You will see other cases on this forum where Hermes have attempted to deny liability because the item that they have agreed to carry turns out to be on their prohibited list but despite this, the loss of the item has nothing to do with the fact that it was prohibited in that it contained glass, or blades, or a liquid – et cetera.

 

In this case however, you told Hermes that it was worth £300 and this is what they thought their level of risk was. If you had disclosed to them the correct value then they might well have said to you that they would refuse to carry it – or else they would have warned you that they were not prepared to accept that level of risk and they would only refund you £300 in the event that the item was lost. You would then have been fully informed and you could have made your decision. By not informing Hermes as to the true value – for whatever reason – you have not given Hermes the opportunity to make the same kind of decision about whether or not they wanted to accept this job.

 

Don't imagine that I'm a fan of Hermes. I'm really not. However, I would not be confident about advising you to begin a legal action on this. I believe that there is a very strong chance that Hermes might win and that you would then be out of pocket by at least the difference between £300 and the full value as well as the court fees and a hearing fee.

 

You have just referred in your last post to the booking form. You say that you did declare the full value there. If that is correct then that changes everything, of course. Could you please post up a copy of the booking form on this thread in PDF format.


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Hi,

 

Thanks.

 

The booking process has a page dedicated to the parcel contents and its value. When I booked my parcel I filled in these details. Hand made Ash bowl. £572. It was very clear, they knew its value before accepting my booking and cash.

 

Many thanks

 

Ron

Capture.pdf

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I have just spent a little time online trying to send a parcel worth £650. Using Hermes when you get to what value it offers a box to input the figure but there is no warning flashed up to say that exceeds their maximum value of £300 - there is a small ? that if clicked tells you:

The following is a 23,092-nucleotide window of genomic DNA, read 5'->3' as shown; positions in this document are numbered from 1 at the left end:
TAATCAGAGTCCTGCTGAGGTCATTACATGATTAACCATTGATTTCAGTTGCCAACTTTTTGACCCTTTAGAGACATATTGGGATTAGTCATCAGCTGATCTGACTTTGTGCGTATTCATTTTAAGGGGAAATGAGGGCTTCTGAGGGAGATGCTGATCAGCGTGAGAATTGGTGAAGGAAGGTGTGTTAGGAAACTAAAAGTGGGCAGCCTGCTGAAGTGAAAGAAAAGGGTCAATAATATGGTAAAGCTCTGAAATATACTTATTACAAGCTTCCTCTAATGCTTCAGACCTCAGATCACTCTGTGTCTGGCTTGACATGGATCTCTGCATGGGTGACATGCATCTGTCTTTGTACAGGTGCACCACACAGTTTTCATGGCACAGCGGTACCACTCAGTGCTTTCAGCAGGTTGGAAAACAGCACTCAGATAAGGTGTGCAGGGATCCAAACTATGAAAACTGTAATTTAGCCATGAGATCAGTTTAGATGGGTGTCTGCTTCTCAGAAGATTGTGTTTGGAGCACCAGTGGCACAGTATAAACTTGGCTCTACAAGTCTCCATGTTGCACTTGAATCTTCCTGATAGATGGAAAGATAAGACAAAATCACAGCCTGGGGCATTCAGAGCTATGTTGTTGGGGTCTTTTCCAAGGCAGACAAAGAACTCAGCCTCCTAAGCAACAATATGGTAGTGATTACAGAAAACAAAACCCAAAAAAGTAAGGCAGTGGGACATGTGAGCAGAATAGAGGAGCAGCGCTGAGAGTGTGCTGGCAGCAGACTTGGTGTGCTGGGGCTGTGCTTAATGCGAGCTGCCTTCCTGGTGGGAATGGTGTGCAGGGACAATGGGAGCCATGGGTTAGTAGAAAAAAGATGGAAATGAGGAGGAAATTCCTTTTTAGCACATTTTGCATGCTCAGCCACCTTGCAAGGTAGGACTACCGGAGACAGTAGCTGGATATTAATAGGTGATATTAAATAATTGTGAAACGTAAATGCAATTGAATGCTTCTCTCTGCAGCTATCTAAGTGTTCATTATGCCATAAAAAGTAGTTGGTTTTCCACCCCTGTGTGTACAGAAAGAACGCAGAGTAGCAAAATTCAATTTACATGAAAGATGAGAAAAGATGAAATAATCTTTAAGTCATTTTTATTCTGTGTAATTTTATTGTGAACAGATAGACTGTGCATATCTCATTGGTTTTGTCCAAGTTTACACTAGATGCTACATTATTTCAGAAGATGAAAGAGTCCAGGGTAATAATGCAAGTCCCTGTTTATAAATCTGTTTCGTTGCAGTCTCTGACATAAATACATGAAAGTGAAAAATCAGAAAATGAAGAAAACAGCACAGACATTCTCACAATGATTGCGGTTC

"What's the value?

Please provide an estimate of the approximate value of your parcel contents. This may effect your cover."

This to me seems to give the impression that for a fee they would accept any value.

 

Going on to the next page you get the chance to include extra cover up to the value of £300:

"Cover (up to £300)

In the event of loss or damage of items we can compensate you up to the value of £300. We will make 3 attempts to deliver and requires a signature."

No where does it state or give warning that a value over £300 is at your own risk.

 

Using the same details with some other companies gives an extension of the value required at an approx price of an extra £30 or thereabouts. I would contend therefore that Hermes site is sadly lacking in the facilities and information they should be giving out.


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Fine. I had not fully understood the story.

 

In that case I suggest that you can decide to bring a legal action with a high level of confidence that you will succeed.

 

If you want to send them a letter of claim giving them 14 days, then begin the legal action and we will help you draft the particulars.

 

if you want to send a letter of claim then you must intend to carry out your threat. Don't bluff.


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Hi,

 

Thanks.

 

So, would you say that terms limiting liability to the amount of the insurance cover are likely to be dismissed or upheld?

 

Many thanks

 

Ron

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Be an awkward one that. However there is no warning or nothing that really draws your attention to it.


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I think that the appropriate argument here is that you put them on notice as to the true value of the item – £572. You paid for an insurance cover which effectively allows them to ensure themselves for £300 of the loss and they took the balance of the loss on their own shoulders.

 

My understanding from what you have said is that is has been posted above, they don't give any warning or refusal to carry anything more than £300. Insurance cover effectively ensures them.

 

Once again, my general position here is that it is absurd that the customer has to pay for an insurance to the supplier in order to make sure that the supplier doesn't breach the contract. This is exactly the equivalent of an extended warranty.


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I wonder why they don't exclude items of more than £xxx so to avoid having to pay out thousands for a £2 delivery.

Imagine a diamond, small and expensive, can be posted for a couple of quid.

Why none of the couriers thought of a max value allowance is beyond me.

Even considering the stupid extra cover.